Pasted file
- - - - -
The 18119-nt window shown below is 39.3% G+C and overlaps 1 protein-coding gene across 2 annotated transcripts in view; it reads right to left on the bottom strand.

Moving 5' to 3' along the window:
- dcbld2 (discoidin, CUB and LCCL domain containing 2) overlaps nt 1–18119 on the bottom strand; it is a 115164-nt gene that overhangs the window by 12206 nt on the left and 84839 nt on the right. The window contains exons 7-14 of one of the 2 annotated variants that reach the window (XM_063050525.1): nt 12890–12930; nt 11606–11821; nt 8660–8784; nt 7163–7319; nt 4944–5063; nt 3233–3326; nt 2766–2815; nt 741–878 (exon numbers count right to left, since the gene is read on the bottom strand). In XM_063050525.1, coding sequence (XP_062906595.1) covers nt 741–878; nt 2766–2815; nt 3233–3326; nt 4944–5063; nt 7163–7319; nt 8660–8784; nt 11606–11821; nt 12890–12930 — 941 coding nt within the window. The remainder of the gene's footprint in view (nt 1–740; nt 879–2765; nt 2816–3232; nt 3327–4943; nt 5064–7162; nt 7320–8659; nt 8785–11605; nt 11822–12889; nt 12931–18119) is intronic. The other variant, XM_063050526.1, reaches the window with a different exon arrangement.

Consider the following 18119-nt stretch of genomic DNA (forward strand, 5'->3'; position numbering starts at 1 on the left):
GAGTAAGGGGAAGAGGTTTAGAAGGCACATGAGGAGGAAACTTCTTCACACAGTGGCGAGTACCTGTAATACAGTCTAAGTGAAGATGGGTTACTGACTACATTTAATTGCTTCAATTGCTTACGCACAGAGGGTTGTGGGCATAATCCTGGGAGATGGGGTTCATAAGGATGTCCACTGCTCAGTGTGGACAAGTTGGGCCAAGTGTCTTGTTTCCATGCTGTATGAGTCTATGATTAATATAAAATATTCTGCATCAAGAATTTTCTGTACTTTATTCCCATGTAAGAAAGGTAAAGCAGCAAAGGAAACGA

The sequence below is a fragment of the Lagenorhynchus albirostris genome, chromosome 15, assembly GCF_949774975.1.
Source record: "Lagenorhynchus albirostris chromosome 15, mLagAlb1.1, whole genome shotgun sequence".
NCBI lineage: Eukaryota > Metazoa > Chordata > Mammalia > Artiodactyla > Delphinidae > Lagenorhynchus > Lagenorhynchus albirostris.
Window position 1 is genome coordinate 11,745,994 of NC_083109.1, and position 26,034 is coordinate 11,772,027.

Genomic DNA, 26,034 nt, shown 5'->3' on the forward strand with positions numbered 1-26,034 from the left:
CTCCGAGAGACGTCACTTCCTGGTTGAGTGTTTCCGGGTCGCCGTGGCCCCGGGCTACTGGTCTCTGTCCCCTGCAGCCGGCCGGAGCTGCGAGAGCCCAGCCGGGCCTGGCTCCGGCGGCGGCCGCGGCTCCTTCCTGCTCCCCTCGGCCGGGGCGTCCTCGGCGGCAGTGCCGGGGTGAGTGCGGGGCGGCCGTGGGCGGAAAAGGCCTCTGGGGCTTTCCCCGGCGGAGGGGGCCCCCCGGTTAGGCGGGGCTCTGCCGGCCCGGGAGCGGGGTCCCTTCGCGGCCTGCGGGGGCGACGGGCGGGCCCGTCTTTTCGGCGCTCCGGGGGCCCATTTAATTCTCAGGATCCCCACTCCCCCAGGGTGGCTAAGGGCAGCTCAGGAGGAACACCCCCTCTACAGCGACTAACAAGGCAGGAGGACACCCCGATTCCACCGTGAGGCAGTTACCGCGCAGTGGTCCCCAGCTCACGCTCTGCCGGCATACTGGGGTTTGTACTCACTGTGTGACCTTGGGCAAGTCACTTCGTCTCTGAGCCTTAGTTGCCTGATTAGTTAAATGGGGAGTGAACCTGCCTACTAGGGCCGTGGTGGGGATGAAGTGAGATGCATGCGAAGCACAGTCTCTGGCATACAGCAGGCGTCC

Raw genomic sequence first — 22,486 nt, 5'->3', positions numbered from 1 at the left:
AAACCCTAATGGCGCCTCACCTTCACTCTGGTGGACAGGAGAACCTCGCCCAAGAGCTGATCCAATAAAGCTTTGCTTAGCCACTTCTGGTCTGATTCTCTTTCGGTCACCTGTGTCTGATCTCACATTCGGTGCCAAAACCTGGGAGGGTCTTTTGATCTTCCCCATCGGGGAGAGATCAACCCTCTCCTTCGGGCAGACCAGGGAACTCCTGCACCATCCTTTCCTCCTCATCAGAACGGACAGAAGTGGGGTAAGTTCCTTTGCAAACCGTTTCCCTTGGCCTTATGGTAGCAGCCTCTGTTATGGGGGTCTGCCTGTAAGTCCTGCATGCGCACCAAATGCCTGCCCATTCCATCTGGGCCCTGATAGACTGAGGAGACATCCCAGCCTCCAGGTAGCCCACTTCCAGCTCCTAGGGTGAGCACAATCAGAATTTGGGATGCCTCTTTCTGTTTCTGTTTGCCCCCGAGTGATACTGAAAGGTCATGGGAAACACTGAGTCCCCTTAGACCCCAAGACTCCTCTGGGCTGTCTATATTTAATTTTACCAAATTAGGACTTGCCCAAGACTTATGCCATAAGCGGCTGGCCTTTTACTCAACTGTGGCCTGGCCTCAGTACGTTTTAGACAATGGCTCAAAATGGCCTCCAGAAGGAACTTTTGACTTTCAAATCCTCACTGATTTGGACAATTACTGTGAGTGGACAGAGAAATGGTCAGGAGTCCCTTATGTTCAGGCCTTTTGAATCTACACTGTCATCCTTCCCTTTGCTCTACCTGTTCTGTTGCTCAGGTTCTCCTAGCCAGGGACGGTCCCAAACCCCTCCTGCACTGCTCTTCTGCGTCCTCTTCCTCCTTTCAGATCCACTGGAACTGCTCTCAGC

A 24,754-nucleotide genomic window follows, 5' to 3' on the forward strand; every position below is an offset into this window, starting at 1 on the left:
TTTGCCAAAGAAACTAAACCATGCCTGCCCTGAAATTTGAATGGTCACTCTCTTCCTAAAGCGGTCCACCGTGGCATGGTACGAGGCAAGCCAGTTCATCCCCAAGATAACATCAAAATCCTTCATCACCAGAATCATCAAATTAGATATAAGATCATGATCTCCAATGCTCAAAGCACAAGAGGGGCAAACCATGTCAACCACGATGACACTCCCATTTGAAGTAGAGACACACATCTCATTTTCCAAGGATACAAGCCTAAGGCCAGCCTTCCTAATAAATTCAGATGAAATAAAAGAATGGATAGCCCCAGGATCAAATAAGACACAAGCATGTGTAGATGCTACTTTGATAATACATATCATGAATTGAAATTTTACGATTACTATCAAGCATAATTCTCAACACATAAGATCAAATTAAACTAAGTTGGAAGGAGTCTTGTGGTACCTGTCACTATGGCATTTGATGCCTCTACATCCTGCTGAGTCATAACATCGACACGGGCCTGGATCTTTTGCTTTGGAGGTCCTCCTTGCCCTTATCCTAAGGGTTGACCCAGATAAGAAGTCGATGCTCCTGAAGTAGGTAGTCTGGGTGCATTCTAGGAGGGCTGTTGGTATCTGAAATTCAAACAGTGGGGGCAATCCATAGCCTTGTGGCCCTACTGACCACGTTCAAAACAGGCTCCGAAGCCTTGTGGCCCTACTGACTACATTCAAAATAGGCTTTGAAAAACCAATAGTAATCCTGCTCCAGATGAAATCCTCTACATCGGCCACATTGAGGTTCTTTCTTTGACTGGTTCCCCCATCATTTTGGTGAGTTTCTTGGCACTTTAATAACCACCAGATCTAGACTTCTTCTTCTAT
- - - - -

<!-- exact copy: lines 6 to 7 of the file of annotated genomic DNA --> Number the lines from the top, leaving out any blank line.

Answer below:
The sequence below is a fragment of the Lagenorhynchus albirostris genome, chromosome 15, assembly GCF_949774975.1.
Source record: "Lagenorhynchus albirostris chromosome 15, mLagAlb1.1, whole genome shotgun sequence".